If besides all this we also hide the button, for example, then the whole container would remain unaffected, and would keep its fixed height. This could be easily changed by going to the previous Hug contents setting, so it would again adapt to its contents.

Fill container

The inner or child layers, inside the container, could have the Fill container option as well, which means something of the sorts of "please expand yourself to use all available space". In the previous examples the button had a width that wasn't the whole it could have had, but the minimum one required by its contents.

This is a configuration that could be applied layer by layer inside the same component. On the other hand, the image, text and button could have each different behaviours, depending on what we decide (summarising: We could have them use all the available space, or a fixed size.)

An example that could come in handy is when we have two containers with fixed heights, one next to each other. By making the text use all possible available space (this layer will have the Fill container setting), we could make the buttons align always at the bottom. The text layer is pushing the buttons (no pun intended), and using all the height it can.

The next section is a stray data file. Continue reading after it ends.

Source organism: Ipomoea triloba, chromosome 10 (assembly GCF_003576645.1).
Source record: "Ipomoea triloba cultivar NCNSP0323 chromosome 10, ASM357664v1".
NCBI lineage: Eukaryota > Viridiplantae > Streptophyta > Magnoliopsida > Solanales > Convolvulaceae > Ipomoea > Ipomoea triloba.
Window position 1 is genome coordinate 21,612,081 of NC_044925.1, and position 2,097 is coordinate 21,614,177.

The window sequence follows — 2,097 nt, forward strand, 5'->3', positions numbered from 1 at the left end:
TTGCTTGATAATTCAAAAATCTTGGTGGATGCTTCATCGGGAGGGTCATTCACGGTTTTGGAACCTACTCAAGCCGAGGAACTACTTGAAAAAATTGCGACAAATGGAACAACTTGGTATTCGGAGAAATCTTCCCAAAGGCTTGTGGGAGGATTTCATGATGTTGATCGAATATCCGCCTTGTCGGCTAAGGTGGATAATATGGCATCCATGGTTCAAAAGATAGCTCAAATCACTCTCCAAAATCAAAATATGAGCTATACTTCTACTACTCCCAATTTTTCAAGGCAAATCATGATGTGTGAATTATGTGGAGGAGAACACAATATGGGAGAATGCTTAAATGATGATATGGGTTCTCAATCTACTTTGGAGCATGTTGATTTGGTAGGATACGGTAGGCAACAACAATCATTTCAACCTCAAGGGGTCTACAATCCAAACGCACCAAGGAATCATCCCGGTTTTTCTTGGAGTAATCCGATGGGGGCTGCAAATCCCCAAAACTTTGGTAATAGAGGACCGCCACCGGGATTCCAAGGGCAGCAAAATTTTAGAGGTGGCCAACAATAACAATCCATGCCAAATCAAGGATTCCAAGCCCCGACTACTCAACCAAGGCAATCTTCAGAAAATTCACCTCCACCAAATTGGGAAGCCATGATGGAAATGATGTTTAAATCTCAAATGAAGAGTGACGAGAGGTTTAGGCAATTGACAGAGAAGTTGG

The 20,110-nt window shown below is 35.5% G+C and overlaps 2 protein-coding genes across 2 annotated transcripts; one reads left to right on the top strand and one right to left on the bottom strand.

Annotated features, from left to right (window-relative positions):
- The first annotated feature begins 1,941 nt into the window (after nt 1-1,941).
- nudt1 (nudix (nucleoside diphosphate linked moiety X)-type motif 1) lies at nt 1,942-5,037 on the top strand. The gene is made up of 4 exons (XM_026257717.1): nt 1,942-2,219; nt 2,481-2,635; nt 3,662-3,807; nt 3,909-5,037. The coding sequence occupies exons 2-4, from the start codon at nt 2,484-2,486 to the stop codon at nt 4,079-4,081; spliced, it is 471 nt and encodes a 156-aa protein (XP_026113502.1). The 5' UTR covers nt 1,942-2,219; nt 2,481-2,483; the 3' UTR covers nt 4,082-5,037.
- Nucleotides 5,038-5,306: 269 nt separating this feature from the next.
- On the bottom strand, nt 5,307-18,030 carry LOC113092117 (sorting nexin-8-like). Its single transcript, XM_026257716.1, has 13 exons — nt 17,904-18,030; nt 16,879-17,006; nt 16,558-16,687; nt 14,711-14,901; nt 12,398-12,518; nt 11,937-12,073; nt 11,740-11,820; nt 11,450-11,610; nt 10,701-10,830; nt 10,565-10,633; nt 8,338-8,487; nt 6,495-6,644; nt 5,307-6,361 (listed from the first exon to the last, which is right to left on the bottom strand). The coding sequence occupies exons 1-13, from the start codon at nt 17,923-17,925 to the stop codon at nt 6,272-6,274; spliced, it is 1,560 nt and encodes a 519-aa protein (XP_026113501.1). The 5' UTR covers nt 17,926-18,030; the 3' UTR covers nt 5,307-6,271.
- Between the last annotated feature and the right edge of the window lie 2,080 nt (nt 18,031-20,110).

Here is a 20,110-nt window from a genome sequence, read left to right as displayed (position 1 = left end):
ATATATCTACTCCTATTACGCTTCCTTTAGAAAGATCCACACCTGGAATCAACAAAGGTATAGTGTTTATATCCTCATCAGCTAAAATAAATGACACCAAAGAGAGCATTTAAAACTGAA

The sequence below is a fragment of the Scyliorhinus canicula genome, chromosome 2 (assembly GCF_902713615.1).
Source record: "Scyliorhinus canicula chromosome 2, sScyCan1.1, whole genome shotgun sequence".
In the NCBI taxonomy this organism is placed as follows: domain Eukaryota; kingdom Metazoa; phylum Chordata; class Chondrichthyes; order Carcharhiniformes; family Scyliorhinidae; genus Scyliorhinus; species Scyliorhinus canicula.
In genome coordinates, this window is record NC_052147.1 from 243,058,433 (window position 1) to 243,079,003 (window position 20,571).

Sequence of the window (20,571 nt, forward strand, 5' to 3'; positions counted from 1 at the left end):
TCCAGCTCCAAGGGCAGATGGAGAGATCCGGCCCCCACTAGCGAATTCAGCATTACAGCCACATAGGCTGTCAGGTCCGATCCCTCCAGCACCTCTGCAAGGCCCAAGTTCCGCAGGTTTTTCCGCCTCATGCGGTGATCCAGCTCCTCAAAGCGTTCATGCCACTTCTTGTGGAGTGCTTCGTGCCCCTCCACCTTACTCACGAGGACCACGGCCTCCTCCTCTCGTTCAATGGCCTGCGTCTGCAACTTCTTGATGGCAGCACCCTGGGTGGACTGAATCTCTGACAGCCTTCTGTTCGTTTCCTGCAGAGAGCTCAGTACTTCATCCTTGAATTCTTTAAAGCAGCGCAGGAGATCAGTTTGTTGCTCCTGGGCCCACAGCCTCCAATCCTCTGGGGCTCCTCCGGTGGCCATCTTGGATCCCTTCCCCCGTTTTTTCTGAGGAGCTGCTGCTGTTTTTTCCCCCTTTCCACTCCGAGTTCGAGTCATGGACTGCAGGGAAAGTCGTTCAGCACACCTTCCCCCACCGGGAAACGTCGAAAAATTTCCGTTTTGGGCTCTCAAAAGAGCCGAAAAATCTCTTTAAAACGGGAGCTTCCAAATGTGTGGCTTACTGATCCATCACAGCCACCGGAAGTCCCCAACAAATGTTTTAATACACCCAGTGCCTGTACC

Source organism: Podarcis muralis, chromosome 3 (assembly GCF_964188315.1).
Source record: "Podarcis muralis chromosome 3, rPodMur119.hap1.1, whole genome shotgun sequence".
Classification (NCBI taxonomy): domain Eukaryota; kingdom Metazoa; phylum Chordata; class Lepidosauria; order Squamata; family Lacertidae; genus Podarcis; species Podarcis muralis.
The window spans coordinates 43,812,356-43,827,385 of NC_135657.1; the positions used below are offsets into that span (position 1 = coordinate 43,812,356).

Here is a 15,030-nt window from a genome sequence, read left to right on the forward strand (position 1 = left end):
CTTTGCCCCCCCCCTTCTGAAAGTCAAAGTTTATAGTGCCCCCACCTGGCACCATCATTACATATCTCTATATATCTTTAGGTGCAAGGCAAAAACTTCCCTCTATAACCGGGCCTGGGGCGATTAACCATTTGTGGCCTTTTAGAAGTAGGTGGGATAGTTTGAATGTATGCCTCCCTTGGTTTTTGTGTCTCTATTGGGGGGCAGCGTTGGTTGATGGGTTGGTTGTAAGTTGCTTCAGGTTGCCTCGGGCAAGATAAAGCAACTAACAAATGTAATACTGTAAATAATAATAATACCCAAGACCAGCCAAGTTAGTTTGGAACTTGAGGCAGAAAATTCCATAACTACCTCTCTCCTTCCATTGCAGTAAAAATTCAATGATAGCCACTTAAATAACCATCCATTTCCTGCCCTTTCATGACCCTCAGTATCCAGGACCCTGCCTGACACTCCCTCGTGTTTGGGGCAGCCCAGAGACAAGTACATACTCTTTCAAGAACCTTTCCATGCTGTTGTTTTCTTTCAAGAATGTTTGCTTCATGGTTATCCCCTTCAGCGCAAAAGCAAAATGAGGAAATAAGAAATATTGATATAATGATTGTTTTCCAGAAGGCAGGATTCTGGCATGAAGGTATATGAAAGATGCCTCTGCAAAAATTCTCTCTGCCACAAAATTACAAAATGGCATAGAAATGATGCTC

From here onwards, we could start playing with different combinations. Maybe the most important thing is to decide who's the boss when dictating the total component's width and height: The container, or its contents.

Bear in mind that applying Fill container will make the width or height of the main container automatically change to a fixed value.


The Constraints options are generally used in Figma to determine the position that an object will have while the size of the container where it belongs, changes. So we could ask ourselves things such as: Should it remain centred, or always keep the same distance to one of its sides? In the context of Auto Layout, these options will also define in which way the component or frame will grow while its content changes.

Constraints options are available only if the frame or container is already inside another frame.

These options can be selected from the Constraints and Resizing section that we have seen before, selecting the lines in the way that you want. You can also pick them from the drop-down menu, that might be easier to understand. While using this menu, keep in mind that you have to choose the vertical and horizontal positioning separately, whereas in the line quadrant you could do all at once.

In some of the examples that we have already seen, there were some constraints options already applied. In the example below, we said that the component adapts when hiding one of the layers. What is also happening, is that it remains vertically centred in space, and that's because the vertical constraint is set to Center.

If we choose the Top option in the other hand, then the component will keep the same separation it has to the top margin while it increases, or decreases its size.